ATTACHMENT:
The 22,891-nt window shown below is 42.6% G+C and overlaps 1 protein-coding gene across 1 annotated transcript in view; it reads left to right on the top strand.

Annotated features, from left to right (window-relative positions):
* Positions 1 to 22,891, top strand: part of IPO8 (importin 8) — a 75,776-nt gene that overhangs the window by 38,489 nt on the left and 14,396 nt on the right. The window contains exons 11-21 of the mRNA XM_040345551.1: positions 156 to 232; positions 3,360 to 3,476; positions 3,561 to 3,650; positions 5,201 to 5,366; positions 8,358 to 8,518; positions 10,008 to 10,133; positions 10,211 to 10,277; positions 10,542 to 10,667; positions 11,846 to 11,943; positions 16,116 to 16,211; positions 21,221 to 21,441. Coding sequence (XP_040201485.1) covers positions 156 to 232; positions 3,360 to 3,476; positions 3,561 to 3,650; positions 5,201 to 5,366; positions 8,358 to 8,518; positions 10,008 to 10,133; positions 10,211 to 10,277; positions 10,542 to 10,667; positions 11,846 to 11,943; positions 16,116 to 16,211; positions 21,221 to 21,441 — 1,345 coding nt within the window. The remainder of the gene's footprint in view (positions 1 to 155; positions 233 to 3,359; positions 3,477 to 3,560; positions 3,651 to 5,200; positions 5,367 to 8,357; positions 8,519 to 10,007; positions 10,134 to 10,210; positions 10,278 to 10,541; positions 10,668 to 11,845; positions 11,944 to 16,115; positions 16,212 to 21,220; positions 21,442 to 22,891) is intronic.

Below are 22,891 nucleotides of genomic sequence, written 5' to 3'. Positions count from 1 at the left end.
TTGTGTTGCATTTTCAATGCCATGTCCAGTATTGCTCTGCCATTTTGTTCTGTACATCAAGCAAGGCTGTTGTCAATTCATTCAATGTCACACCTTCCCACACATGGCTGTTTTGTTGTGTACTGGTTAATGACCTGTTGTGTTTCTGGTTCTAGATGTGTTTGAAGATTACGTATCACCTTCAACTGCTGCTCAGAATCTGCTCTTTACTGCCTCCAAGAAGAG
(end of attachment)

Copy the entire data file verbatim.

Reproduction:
The 22,891-nt window shown below is 42.6% G+C and overlaps 1 protein-coding gene across 1 annotated transcript in view; it reads left to right on the top strand.

Annotated features, from left to right (window-relative positions):
* Positions 1 to 22,891, top strand: part of IPO8 (importin 8) — a 75,776-nt gene that overhangs the window by 38,489 nt on the left and 14,396 nt on the right. The window contains exons 11-21 of the mRNA XM_040345551.1: positions 156 to 232; positions 3,360 to 3,476; positions 3,561 to 3,650; positions 5,201 to 5,366; positions 8,358 to 8,518; positions 10,008 to 10,133; positions 10,211 to 10,277; positions 10,542 to 10,667; positions 11,846 to 11,943; positions 16,116 to 16,211; positions 21,221 to 21,441. Coding sequence (XP_040201485.1) covers positions 156 to 232; positions 3,360 to 3,476; positions 3,561 to 3,650; positions 5,201 to 5,366; positions 8,358 to 8,518; positions 10,008 to 10,133; positions 10,211 to 10,277; positions 10,542 to 10,667; positions 11,846 to 11,943; positions 16,116 to 16,211; positions 21,221 to 21,441 — 1,345 coding nt within the window. The remainder of the gene's footprint in view (positions 1 to 155; positions 233 to 3,359; positions 3,477 to 3,560; positions 3,651 to 5,200; positions 5,367 to 8,357; positions 8,519 to 10,007; positions 10,134 to 10,210; positions 10,278 to 10,541; positions 10,668 to 11,845; positions 11,944 to 16,115; positions 16,212 to 21,220; positions 21,442 to 22,891) is intronic.

Below are 22,891 nucleotides of genomic sequence, written 5' to 3'. Positions count from 1 at the left end.
TTGTGTTGCATTTTCAATGCCATGTCCAGTATTGCTCTGCCATTTTGTTCTGTACATCAAGCAAGGCTGTTGTCAATTCATTCAATGTCACACCTTCCCACACATGGCTGTTTTGTTGTGTACTGGTTAATGACCTGTTGTGTTTCTGGTTCTAGATGTGTTTGAAGATTACGTATCACCTTCAACTGCTGCTCAGAATCTGCTCTTTACTGCCTCCAAGAAGAG